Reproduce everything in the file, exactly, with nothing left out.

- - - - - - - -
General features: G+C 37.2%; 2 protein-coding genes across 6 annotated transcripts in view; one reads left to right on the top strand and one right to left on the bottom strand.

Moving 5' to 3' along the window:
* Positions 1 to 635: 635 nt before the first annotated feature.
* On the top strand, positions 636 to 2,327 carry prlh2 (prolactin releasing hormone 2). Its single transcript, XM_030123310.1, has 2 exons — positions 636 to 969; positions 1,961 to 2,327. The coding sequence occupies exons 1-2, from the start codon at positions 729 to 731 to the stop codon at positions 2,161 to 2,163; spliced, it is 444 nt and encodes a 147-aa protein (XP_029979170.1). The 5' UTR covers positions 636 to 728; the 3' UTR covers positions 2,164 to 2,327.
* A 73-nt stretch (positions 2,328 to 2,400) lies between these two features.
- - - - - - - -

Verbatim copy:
General features: G+C 37.2%; 2 protein-coding genes across 6 annotated transcripts in view; one reads left to right on the top strand and one right to left on the bottom strand.

Moving 5' to 3' along the window:
* Positions 1 to 635: 635 nt before the first annotated feature.
* On the top strand, positions 636 to 2,327 carry prlh2 (prolactin releasing hormone 2). Its single transcript, XM_030123310.1, has 2 exons — positions 636 to 969; positions 1,961 to 2,327. The coding sequence occupies exons 1-2, from the start codon at positions 729 to 731 to the stop codon at positions 2,161 to 2,163; spliced, it is 444 nt and encodes a 147-aa protein (XP_029979170.1). The 5' UTR covers positions 636 to 728; the 3' UTR covers positions 2,164 to 2,327.
* A 73-nt stretch (positions 2,328 to 2,400) lies between these two features.